Molasses is very tasty in old-fashioned recipes for holiday baked goods. I have tried it in gingerbread, chocolate chip cookies, and fruit cakes, and you can imagine the aroma from the kitchen that spells holiday. 

Using molasses improves many of our favorite dishes. In classic barbeque, the molasses give its dense sweetness that is perfect for the smoky and meaty taste of barbeque.

In pancakes, molasses syrup gives that morning a kick to brighten the day. 

Blackstrap Molasses

When molasses is boiled three more times, the result will create a blackstrap molasses that is more nutrient-dense.

Weighing Molasses

It can be darker and thicker than regular molasses, but this is a healthier and popular home remedy for anemia, arthritis, stress, PMS symptoms, and blood sugar spikes.

Did you know that experts suggest that to reap the full benefits of blackstrap molasses, you should mix one to two tablespoons in your morning drink daily?

I have tried it in savory dishes like glazed ham and baked beans, and it has that deep, rich flavor that I would always try to achieve until this blackstrap molasses came into the picture. 

Brown Rice Syrup

Sometimes, when rice is mentioned, people tend to shy away from this syrup because it is associated with carbohydrates.

But wait, brown rice syrup is a vegan and gluten-free liquid sugar from brown rice, a healthier kind of rice. It is also popular with the name rice malt syrup, rice syrup, or maltose syrup. 

Brown rice syrup is best for baking and cooking, though you must adjust the measurement because it is half as sweet as sugar.

If you are not into the sweeter side, the brown rice syrup can be drizzled on top of pancakes or waffles. But I would enjoy it as toppings for ice cream and dessert.

Yacon Syrup

For those managing their weight, yacon syrup is your dietary sweetener. Yacon syrup came from the roots of the yacon plant grown natively in the Andes mountains in South America.

Fresh Yacon roots with yacon syrup on wooden board

The best thing in this syrup has been used for medicinal purposes for hundreds of years in treating diabetes and helping with kidney and digestive disorders.

To reap all the good things in yacon syrup, you may use 1-2 teaspoons an hour before breakfast, lunch, and dinner. Add it to your drink or toppings to the dessert, but you can not use it in cooking or baking. 

Monk Fruit

Monk fruit is most popular by its name, lo han guo or Swingle fruit; it comes from Southern China and has no calories.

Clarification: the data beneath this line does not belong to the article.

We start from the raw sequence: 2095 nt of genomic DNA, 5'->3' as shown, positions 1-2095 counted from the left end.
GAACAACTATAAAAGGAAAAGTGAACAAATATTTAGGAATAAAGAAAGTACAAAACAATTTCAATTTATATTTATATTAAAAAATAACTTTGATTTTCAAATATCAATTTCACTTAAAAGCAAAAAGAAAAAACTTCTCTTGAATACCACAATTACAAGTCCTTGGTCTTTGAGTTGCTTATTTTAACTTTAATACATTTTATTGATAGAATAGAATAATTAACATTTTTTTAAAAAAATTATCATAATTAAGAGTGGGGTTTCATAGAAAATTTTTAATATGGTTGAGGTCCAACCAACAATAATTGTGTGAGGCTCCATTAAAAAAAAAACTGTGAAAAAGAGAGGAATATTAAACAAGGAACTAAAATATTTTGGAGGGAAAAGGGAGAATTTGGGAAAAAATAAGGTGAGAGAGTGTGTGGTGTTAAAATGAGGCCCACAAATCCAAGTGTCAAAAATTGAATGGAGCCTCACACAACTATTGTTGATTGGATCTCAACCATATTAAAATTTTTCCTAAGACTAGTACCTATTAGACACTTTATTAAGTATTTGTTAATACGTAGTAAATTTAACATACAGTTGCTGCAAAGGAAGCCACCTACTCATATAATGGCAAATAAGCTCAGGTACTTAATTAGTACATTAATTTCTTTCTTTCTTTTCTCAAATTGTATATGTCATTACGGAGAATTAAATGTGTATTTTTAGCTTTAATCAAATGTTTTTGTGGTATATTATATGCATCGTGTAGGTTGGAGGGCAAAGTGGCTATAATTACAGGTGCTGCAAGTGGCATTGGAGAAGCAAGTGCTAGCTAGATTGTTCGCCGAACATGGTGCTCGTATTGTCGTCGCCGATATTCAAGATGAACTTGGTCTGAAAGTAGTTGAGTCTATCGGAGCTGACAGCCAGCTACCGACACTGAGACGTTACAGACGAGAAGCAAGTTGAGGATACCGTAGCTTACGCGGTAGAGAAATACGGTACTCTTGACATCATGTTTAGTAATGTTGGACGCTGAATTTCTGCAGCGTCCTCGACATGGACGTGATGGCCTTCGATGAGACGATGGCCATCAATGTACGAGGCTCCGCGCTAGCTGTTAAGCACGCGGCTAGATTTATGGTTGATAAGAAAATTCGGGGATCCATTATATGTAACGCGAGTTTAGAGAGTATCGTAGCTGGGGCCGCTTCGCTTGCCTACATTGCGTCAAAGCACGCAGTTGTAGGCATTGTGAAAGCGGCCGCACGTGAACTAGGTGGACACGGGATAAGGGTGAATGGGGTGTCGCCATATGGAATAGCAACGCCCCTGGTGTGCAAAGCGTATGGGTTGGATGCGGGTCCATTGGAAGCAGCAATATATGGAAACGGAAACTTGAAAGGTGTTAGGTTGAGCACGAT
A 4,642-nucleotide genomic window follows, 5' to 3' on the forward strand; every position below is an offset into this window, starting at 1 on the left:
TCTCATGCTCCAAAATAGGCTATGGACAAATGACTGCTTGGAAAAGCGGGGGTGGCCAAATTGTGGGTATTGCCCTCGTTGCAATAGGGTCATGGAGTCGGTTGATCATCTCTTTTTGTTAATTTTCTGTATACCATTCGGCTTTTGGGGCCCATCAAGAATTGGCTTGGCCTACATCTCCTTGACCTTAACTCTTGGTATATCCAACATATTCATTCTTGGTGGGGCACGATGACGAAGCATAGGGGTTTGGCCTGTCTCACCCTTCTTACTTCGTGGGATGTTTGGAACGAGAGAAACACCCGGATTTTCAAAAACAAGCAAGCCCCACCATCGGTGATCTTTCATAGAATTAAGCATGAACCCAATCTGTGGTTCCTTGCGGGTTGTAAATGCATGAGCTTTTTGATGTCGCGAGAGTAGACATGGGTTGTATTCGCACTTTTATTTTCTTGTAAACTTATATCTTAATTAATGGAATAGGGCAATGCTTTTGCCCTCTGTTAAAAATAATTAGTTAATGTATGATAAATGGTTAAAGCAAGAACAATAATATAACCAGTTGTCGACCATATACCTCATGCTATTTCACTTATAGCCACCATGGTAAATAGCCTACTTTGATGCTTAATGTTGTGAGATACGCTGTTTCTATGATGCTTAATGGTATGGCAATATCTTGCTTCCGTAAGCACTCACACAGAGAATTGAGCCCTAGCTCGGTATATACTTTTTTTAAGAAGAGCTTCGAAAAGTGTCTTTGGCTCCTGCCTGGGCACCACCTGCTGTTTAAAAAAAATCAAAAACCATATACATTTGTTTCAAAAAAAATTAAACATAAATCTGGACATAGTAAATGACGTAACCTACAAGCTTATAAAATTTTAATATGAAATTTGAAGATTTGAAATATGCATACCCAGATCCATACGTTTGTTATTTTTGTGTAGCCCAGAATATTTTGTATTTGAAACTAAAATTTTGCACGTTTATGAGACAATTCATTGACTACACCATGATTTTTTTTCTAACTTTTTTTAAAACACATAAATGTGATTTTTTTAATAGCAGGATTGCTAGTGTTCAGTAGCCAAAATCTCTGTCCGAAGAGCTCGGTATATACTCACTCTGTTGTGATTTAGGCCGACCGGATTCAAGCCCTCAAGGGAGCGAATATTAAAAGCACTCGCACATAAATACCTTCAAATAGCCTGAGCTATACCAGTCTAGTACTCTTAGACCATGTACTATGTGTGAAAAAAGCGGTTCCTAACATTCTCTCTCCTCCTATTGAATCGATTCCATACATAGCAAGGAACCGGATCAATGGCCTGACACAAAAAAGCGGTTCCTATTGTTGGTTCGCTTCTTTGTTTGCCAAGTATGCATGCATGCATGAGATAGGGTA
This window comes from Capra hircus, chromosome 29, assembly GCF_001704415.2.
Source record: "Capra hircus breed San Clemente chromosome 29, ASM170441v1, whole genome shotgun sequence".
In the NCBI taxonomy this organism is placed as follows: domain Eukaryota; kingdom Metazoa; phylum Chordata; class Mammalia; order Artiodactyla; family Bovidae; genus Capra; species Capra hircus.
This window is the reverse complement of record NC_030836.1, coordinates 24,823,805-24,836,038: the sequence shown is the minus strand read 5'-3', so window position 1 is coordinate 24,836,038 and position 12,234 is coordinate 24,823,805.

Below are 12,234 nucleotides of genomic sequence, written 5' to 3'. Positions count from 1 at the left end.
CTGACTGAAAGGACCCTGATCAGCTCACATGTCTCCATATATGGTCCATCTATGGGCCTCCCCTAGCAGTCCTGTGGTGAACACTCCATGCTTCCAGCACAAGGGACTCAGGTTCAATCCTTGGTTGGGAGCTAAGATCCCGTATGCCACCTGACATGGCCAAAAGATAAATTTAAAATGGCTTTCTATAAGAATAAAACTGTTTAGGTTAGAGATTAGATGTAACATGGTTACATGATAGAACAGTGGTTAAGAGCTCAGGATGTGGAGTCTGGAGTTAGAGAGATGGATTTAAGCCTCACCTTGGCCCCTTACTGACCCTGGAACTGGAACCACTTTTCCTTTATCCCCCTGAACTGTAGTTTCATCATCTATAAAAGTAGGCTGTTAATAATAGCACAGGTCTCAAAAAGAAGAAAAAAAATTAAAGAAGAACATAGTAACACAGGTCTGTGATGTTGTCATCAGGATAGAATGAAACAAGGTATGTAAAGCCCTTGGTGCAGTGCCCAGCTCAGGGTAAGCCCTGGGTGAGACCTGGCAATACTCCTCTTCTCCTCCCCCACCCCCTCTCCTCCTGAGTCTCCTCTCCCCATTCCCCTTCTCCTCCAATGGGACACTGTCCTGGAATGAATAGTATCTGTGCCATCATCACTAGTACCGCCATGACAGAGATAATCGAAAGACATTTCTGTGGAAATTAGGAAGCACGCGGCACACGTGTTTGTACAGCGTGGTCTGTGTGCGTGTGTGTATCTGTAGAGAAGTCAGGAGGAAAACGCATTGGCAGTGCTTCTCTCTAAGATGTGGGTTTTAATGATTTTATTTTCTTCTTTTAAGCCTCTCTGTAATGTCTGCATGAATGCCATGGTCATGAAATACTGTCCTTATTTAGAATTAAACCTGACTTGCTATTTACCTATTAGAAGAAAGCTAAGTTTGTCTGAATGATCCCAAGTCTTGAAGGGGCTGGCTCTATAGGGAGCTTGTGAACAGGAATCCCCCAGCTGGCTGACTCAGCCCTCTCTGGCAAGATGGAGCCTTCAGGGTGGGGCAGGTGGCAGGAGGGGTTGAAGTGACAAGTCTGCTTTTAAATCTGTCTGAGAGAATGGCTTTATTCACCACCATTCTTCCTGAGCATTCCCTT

Monk fruit natural herbal remedy and sugar

Though monk fruit is intensely sweet, ranging from 15- to 200 times sweeter than table sugar. 

I recommend adding monk fruit to baked goods because it is stable in high temperatures.

However, an adjustment to the recipe is needed because the volume and texture difference is naturally inherent in table sugar.

Also, monk fruit is best to add to morning drinks such as coffee, tea, milk, and vegetable and fruit juice. 

Dates and Date Paste

Dates and date paste are great alternatives to traditional sweeteners because they contain vitamins, minerals, antioxidants and dietary fiber.

Dates Tamarind Chutney

Centuries ago, the sweet fruit of the date palm trees was used as a natural alternative to more traditional sweeteners.

The date paste is made by mashing dates into a thick syrup-like consistency that can be used instead of other sweeteners.

Dates can be eaten raw right out of their skins or cooked into various dishes like stews or curries for added sweetness without adding extra calories or fat content compared to traditional sugars.

It is excellent for sweetening baked goods and sauces without adding artificial flavors. 

Natural Sweeteners

  • Honey
  • Maple Syrup
  • Coconut Sugar
  • Agave Nectar or Agave Syrup
  • Stevia
  • Molasses
  • Brown Rice Syrup
  • Blackstrap Molasses
  • Yacon Syrup
  • Monk Fruit
  • Dates and Date Paste
  • Fruit Juices
  • Conclusion

What is Your Sweetener of Choice?

The list of natural sweeteners with descriptions of each provides a great way to satisfy your sweet tooth without compromising health. For example, honey is a traditional choice for its versatility and flavor, while maple syrup adds depth to any dish.

Coconut sugar has an earthy sweetness that can be used in baking or as part of drinks; agave nectar is perfect for those looking for low-glycemic options, and dates provide the most natural form of sweetness with added fiber and nutrients. 

With today’s wide option of natural sweeteners plus their health benefits, you can easily cut your sugar intake and lead a healthier lifestyle. Explore our comprehensive list of options with detailed descriptions to find the perfect fit.

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Written by Erin Elizabeth

Erin lives in East Passyunk and enjoys checking out the local restaurants in South Philly and beyond. Her favorite restaurants are those with spicy food and outdoor seating so that she can bring along her dog, Miss Piggy.